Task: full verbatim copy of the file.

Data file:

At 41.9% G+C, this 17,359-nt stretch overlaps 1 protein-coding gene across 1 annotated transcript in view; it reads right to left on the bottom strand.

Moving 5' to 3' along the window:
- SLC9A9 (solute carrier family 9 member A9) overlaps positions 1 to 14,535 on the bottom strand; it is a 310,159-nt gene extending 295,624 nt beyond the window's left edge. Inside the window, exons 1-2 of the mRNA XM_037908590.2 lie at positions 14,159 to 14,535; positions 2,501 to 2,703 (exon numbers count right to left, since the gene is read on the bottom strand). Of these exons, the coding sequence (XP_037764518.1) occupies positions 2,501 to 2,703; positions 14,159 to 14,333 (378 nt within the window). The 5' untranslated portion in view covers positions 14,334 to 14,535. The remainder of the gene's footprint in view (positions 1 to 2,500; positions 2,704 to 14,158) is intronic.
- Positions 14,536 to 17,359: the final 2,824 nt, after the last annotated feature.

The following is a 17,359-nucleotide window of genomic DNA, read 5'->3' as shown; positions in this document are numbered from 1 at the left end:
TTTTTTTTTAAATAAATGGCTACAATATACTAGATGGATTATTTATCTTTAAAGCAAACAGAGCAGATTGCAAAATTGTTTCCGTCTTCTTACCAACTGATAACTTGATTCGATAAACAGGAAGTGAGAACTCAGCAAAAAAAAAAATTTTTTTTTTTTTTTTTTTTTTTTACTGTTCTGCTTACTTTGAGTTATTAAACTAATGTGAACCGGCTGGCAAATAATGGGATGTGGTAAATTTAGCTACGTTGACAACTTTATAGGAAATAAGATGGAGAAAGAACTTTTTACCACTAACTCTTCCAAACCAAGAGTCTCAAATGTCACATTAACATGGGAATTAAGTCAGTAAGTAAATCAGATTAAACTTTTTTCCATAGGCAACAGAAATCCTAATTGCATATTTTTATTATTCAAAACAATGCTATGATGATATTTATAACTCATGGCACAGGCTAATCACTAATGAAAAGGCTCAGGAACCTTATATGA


At 41.9% G+C, this 17,359-nt stretch overlaps 1 protein-coding gene across 1 annotated transcript in view; it reads right to left on the bottom strand.

Moving 5' to 3' along the window:
- SLC9A9 (solute carrier family 9 member A9) overlaps positions 1 to 14,535 on the bottom strand; it is a 310,159-nt gene extending 295,624 nt beyond the window's left edge. Inside the window, exons 1-2 of the mRNA XM_037908590.2 lie at positions 14,159 to 14,535; positions 2,501 to 2,703 (exon numbers count right to left, since the gene is read on the bottom strand). Of these exons, the coding sequence (XP_037764518.1) occupies positions 2,501 to 2,703; positions 14,159 to 14,333 (378 nt within the window). The 5' untranslated portion in view covers positions 14,334 to 14,535. The remainder of the gene's footprint in view (positions 1 to 2,500; positions 2,704 to 14,158) is intronic.
- Positions 14,536 to 17,359: the final 2,824 nt, after the last annotated feature.

The following is a 17,359-nucleotide window of genomic DNA, read 5'->3' as shown; positions in this document are numbered from 1 at the left end:
TTTTTTTTTAAATAAATGGCTACAATATACTAGATGGATTATTTATCTTTAAAGCAAACAGAGCAGATTGCAAAATTGTTTCCGTCTTCTTACCAACTGATAACTTGATTCGATAAACAGGAAGTGAGAACTCAGCAAAAAAAAAAATTTTTTTTTTTTTTTTTTTTTTTTACTGTTCTGCTTACTTTGAGTTATTAAACTAATGTGAACCGGCTGGCAAATAATGGGATGTGGTAAATTTAGCTACGTTGACAACTTTATAGGAAATAAGATGGAGAAAGAACTTTTTACCACTAACTCTTCCAAACCAAGAGTCTCAAATGTCACATTAACATGGGAATTAAGTCAGTAAGTAAATCAGATTAAACTTTTTTCCATAGGCAACAGAAATCCTAATTGCATATTTTTATTATTCAAAACAATGCTATGATGATATTTATAACTCATGGCACAGGCTAATCACTAATGAAAAGGCTCAGGAACCTTATATGA